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Overview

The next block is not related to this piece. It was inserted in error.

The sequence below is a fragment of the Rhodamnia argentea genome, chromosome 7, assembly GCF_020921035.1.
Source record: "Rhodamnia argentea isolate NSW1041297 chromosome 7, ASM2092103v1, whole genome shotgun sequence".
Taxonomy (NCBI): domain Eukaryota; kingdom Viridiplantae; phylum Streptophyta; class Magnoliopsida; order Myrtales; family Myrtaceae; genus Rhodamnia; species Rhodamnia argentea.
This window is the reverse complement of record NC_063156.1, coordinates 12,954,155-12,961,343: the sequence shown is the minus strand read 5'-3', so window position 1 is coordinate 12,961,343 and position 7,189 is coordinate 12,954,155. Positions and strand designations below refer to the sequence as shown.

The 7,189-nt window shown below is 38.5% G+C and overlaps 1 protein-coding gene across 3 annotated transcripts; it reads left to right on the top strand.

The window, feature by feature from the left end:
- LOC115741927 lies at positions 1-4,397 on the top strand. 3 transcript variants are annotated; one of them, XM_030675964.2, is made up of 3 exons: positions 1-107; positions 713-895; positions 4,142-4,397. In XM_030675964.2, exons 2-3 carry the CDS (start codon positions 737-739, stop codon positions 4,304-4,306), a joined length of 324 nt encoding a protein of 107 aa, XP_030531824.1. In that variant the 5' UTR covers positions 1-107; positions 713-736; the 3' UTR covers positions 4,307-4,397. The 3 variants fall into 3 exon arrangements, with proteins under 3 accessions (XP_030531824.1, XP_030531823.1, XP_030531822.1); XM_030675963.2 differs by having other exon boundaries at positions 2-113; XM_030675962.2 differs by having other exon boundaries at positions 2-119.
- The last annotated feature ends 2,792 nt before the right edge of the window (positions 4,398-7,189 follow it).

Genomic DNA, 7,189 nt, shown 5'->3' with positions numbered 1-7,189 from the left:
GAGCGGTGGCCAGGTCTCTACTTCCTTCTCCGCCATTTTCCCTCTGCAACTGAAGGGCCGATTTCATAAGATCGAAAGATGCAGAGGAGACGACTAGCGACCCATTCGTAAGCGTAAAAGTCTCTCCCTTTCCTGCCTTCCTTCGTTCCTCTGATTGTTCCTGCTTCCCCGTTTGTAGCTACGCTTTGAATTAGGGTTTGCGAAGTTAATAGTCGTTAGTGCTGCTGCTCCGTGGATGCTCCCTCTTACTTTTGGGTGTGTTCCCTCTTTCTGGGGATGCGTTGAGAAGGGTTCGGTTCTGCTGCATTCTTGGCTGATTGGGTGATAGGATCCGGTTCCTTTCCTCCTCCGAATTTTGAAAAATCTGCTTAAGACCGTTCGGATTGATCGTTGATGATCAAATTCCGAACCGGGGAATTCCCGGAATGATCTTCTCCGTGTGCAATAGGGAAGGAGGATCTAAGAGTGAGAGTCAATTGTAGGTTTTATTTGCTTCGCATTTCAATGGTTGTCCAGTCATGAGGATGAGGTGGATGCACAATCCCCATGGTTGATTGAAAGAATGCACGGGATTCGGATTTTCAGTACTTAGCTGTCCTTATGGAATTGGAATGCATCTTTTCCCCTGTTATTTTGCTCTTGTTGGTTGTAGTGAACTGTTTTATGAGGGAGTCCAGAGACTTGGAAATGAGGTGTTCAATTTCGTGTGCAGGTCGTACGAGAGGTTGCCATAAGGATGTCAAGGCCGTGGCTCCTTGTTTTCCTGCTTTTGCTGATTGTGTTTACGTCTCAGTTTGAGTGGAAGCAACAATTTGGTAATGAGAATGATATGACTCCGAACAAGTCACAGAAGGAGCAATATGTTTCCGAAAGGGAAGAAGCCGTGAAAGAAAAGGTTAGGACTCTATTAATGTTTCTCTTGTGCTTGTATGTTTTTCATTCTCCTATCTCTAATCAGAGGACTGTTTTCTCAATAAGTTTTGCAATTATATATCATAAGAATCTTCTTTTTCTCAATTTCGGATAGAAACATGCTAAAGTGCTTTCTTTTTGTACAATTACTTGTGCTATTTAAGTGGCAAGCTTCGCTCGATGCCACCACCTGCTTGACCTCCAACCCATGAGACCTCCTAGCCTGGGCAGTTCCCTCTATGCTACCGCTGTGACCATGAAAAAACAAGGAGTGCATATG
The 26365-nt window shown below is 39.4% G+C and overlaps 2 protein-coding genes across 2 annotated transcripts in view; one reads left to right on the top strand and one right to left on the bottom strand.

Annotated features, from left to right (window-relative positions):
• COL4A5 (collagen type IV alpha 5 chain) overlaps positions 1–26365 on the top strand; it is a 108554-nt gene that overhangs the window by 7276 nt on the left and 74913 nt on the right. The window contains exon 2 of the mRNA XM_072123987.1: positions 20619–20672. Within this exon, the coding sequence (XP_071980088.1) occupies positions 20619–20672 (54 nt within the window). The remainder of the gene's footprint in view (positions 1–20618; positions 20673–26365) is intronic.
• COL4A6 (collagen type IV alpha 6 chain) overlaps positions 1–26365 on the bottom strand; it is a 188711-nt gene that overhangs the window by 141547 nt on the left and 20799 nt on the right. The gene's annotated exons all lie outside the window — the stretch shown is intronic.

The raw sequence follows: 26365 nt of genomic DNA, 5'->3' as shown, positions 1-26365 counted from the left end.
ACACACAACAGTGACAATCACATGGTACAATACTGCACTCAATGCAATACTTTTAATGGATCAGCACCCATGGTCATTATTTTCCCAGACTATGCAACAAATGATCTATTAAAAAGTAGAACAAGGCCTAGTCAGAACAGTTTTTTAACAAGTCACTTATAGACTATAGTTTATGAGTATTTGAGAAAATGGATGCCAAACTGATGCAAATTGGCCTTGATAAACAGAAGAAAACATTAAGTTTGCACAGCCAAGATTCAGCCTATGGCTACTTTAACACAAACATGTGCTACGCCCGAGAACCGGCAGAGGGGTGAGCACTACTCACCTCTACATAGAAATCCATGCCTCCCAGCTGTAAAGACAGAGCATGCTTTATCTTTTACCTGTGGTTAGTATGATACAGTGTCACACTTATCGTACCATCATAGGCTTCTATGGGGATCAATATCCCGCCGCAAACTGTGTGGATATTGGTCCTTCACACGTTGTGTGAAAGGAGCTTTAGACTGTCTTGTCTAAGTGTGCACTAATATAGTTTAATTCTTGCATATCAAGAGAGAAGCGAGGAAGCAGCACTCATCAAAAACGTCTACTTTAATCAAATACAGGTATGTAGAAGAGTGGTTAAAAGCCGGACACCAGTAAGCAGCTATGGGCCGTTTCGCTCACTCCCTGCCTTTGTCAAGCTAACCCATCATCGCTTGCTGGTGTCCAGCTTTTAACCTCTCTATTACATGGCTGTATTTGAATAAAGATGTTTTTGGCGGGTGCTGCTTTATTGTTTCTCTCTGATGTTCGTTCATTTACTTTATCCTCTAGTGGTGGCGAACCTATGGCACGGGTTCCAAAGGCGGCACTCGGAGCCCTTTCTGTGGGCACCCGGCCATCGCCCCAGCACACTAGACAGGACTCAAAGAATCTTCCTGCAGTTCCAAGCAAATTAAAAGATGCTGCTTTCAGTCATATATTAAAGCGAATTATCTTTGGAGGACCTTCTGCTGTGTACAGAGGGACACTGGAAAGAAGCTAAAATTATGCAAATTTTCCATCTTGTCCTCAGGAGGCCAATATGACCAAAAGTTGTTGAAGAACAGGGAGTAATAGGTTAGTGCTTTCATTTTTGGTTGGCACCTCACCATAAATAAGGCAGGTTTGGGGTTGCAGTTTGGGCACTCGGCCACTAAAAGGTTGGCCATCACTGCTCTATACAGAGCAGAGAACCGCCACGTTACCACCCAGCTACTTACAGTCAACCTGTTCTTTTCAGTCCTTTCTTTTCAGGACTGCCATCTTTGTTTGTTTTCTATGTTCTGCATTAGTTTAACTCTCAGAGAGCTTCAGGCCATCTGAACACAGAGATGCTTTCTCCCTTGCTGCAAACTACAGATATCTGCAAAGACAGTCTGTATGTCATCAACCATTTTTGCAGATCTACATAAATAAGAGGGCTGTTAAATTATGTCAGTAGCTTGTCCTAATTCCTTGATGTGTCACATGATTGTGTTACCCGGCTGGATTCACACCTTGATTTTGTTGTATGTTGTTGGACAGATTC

This series, arranged alphabetically, contains printed material, memorabilia, and related correspondence on forty-one subjects that were of interest to the Garrisons, or about organizations in which they were involved. These topics range far and wide: reform movements (free trade, single tax, suffrage), minor controversies (the dangers of football and the reform of hockey rules), health issues (anti-vaccination, osteopathy, homeopathy), schools and camps (Auburn Female Seminary, Eagleswood School, Country Day School for Boys, Roxbury Latin School, Harvard University, Sidney Lanier Camp), and Garrison homes and retreats (Wianno). Some of the subjects relate to only one Garrison; others relate to several and span the generations. The largest and/or richest subjects are abolition (1833_1962), anti-vaccination (1895_1938), free trade and tariff reform (1887_1959), Harvard University (1891_1967), immigration (1871_1924), pacifism (1839_1940), race (1888_1936), single tax (1877_1947), suffrage (1856_1952), temperance (1828_1908), and Wianno (1905_1966). The abolition files are particularly significant. These include published material on the American (1833_84) and Massachusetts (1837_41) Anti-Slavery Societies; _Anti-Slavery Reminiscences_ by Elizabeth Buffum Chase; correspondence of Maria Weston Chapman, (1835, 1837), and James Miller McKim (1849, 1866); material related to The Liberator including memorabilia (1858_61); printed material, including Anti-Slavery Tracts (1860 and undated); general articles and clippings (1854_1948); and pamphlets (1850_85) and specific printed material on the Fugitive Slave Law (1851_80) and the Kansas/Nebraska Act (1854_60). There is also a record of departed abolitionists (circa 1880) and material related to abolition reunions and anniversaries, (1886_89, n.d.). Items related to the American Freedman's Union Commission (1869, n.d.) are also included in this file. This series contains documentation of an interesting incident involving the propriety of female store clerks. In 1849, women's rights reformers Elizabeth McClintock and Anna Southwick applied for a position in the Philadelphia wholesale business of Edward M. Davis (Lucretia Mott's son-in-law). Elizabeth Cady Stanton wrote a letter in support of the women's application. Davis brought the matter before his male clerks and in the end the application was refused. Some of the employees drew caricatures of female clerks. Lucretia Mott sent the drawings to McClintock who responded in kind, enclosing drawings and a _drama._ Most of the drawings are unsigned, but it is presumed that those that portray women clerks in a more positive light were drawn by McClintock or Maria Mott Davis. In addition to the drawing and skit, this file contains correspondence and items from E. M. Davis Co. Free trade and tariff reform are documented by several free trade organizations: the American Free Trade League (1889_1917), the Free Trade League (1919_21), the International Free Trade League (1918_26), and the New England Free Trade League (1896_98). WLG 1838 was secretary of the American Free Trade League and edited the Free Trade Broadside of which there are copies from 1905 to 1916. Frank Wright Garrison was on the Executive Committee for the International Free Trade League, and WLG 1874 was a member. In addition to executive committee minutes and printed material, there is a long sequence of related correspondence (1917_59) as well as clippings, pamphlets, and flyers. The Harvard University material relates primarily to WLG 1874, class of 1897, with a small amount of material related to David Lloyd Garrison, class of 1928. It contains class reunion material, correspondence, and printed items on eight Harvard-related organizations including D.K.E. (1891_92), the Harvard Club of Boston (1912_41), the Harvard Liberal Club of Boston (1918_21), and Harvard Total Abstinence League (1912, n.d.). The immigration file relates primarily to Chinese immigration and includes material on the Chinese Defense Fund (1903_04), the Chinese Equal Rights League (1892), and the National Liberal Immigration League (1907_08). There are quite a few printed items (1885_1924) including pamphlets, articles, clippings, and related correspondence (1871_1908). Series 6 covers thirty-one separately filed organizations and contains ten folders of small amounts of organizational material. These organizations, with items dating from 1897 to 1964, represent the wide range of interests and reform movements in which the Garrisons were involved. These range from liberal causes (American Civil Liberties Union, American Friends Service Committee, Free Religious Association of America, and League for Democratic Control) to conservation and birding organizations (Massachusetts Audubon Society, Nature Conservancy, and Nuttall Ornithological Club) and genealogical societies (Massachusetts Society of Colonial Dames and New England Historic Genealogical Society). The Garrison summer retreat was located on Cape Cod at Wianno in Osterville, Massachusetts. Osterville material consists of reports, correspondence, clippings, and printed material on the Osterville Free Public Library (WLG 1874 was on its board of trustees for many years.) There are also items related to reunions of residents of Osterville (1905_07) plus miscellaneous historical items (1877_1969). Wianno documents include blueprints (1912_27); maintenance, insurance, real estate, and miscellaneous correspondence (1905_50); deeds, titles and inventories (1920_43); and correspondence, organizational documents and printed material on the Wianno Club (1904_33). The pacifism file contains correspondence and printed material (1907_25); a file on military training (1904_26); and correspondence and printed material on peace organizations, including the American Union Against Militarism, the Women's Peace Party (1915_17), and the Women's Peace Society (1920_25). Series 6 also contains an extensive and rich file related to racial discrimination. Subjects include anti-lynching (1888_1904), education (1894_1930), military personnel (1898_1906), suffrage (1898_1906), and miscellaneous printed material (1895_1914). The education file contains correspondence and printed material on Berea College (1894_09), Calhoun Colored School (1909_26), Forsythe Normal and Industrial School (1902_18), Hampton Normal and Agriculture Institute (1919_21), and Tuskegee Institute (1885_1930). WLG 1838, Ellen Wright Garrison, Eleanor Garrison, Agnes Garrison, WLG 1874, and Edith Stephenson Garrison were all suffragists. There is a particularly rich collection of suffrage items related to their activities. The file contains correspondence (1898_1952); printed material and clippings, (1867_1916) from both the British and American suffrage movement; memorabilia (1900_50); records of nine suffrage organizations; and documents related to three suffrage/women's rights conventions (1856, 1870, and 1872). The largest file in this series is on the single tax. There is extensive correspondence, especially with political reformer and single taxer Daniel Kiefer; writings of Henry George; and records of fifteen separate single tax organizations including various state single tax leagues, the Single Tax Party, and the United Committee for the Taxation of Land Values. There are runs of eleven single tax periodicals. Printed material includes articles and pamphlets (1887_1935), clippings (1888_1928), _quotable authorities_ collected by WLG 1838 (1887_1905), and miscellaneous material (1887_1932). The temperance file is related to both alcohol and tobacco. It contains articles, clippings, pamphlets, and miscellaneous printed material (1879_1908), information on the Massachusetts Total Abstinence Society (undated), and the Women's Christian Temperance Union (1919).